I wish Mazal Tov to the Futeran and Bognar families on the Bar Mitzvah’s of their sons Toby and Jayden this Shabbat in Shul!
I also take this opportunity to wish a long life to the Harris, Fouracre and Binger families on the passing of Evelyn Harris this past week. May we only know of joyous occasions in our community and in the new year.
With the High Holidays in less than three weeks, here is a meaningful thought.
There are seventy-four mitzvot recorded in this week’s portion, Ki Tetzei. One of them leaps off the page: “Do not plough together with an ox and a donkey”. Now think about this for a moment. Why not? What is wrong with yoking together an ox and donkey to plough your field?
The 13th-century French scholars, known as Baalei HaTosfot provide a fascinating reason for this prohibition. A donkey is a non-kosher animal; it does not chew its cud. An ox, on the other hand, is a kosher animal which does chew its cud. Animals that chew their cud have four stomachs, and after they digest their food in one stomach, they spit it up and regurgitate the food, swallowing it again into the second stomach and then the third and fourth.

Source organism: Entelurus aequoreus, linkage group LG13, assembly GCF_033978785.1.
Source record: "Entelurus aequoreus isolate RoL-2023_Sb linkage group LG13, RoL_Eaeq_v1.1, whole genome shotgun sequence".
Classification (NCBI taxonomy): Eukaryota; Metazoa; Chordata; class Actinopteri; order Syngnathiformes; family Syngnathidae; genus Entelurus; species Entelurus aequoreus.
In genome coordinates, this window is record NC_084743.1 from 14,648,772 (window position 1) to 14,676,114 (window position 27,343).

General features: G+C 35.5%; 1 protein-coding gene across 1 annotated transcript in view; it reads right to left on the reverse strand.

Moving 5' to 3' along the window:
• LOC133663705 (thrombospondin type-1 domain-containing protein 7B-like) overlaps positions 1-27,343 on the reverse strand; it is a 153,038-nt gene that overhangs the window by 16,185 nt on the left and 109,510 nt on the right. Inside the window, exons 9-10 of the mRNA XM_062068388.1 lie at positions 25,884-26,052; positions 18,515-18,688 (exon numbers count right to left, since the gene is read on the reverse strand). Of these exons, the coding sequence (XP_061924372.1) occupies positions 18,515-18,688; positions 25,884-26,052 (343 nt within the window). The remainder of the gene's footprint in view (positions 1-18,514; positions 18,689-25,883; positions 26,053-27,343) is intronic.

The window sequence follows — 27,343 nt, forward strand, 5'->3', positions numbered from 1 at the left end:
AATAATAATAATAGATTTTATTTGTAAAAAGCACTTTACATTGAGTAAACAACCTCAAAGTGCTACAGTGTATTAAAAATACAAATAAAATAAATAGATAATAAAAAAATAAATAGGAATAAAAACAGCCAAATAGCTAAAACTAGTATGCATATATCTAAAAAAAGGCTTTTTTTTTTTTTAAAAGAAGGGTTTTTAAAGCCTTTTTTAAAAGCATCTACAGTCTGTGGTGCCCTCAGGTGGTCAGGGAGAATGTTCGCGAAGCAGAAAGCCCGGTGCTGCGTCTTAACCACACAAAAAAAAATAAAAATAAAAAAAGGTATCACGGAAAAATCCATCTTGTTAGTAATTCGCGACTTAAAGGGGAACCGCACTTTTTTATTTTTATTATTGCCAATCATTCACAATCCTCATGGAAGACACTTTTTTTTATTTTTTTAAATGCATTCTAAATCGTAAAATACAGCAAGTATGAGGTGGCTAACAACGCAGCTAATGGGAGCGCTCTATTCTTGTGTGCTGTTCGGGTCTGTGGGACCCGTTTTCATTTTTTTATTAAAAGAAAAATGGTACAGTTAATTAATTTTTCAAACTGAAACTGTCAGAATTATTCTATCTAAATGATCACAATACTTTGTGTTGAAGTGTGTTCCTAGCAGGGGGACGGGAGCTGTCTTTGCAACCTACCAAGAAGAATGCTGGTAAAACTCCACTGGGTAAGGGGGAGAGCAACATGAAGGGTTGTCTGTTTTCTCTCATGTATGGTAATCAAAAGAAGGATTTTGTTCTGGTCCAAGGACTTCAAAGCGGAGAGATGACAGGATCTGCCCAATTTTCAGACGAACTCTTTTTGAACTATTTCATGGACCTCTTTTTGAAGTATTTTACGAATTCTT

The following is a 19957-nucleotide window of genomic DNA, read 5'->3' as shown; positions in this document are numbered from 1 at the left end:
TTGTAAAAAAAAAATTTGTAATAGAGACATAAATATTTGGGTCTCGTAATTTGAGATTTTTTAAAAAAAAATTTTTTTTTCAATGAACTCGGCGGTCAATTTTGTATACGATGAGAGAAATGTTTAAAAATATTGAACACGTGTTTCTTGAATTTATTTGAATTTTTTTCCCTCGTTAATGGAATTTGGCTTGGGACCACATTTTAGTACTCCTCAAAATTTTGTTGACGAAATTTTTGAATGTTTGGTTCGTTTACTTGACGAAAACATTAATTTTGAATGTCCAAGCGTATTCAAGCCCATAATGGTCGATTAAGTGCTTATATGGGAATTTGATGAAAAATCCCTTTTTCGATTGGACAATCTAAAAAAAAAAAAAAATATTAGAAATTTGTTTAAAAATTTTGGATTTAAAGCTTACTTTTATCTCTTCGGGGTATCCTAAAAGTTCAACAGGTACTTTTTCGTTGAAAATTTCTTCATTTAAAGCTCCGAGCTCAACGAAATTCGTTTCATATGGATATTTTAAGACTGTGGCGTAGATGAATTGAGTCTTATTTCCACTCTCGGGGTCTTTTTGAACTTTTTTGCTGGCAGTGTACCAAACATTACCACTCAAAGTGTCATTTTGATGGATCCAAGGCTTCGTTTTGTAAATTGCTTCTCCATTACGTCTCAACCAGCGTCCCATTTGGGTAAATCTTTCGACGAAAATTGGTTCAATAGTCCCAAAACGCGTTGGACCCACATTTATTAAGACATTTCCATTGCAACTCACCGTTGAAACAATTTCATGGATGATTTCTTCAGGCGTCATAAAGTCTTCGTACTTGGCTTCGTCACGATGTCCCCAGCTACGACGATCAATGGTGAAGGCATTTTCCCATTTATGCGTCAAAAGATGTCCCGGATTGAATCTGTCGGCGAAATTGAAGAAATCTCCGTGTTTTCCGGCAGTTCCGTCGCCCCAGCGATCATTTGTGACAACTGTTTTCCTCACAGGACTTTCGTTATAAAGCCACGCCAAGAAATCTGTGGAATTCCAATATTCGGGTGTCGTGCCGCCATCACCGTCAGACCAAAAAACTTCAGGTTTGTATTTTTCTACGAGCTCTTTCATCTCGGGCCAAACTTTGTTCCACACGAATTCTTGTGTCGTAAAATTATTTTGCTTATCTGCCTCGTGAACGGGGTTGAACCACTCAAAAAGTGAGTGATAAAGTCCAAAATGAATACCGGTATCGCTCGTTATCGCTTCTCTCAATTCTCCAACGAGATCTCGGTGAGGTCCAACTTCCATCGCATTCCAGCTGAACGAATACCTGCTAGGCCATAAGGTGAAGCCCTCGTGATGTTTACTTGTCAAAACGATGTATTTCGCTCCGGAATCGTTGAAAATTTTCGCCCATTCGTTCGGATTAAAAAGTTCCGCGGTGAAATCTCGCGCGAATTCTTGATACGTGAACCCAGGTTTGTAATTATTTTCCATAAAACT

Now consider this scenario. The donkey and the ox both get breakfast after which they are taken out to plough the field. As they are walking along, yoked together, the donkey takes a look over to its partner the ox and notices that it is chewing food. The donkey, who never studied the anatomy of an ox, would naturally assume that the owner is giving more food to the ox as they are working. The donkey would then feel pain and hurt over being deprived of food and harbour feelings of jealousy and animosity towards the ox.
In order to avoid this psychological pain that the donkey would experience if it ploughed with the ox, the Torah gives us the above command. Hence, an ox can plough with other oxen, and a donkey with other donkeys; but not a donkey together with an ox.
How amazing is this teaching! And how relevant is this prohibition of ploughing donkeys and oxen to our own human relations and the sensitivity that we must show towards others! Let us ponder this idea as we prepare ourselves for the upcoming days of Awe.
Wishing you and your families a hearty Shabbat shalom!
Rabbi Yossi and Chana Raizel Friedman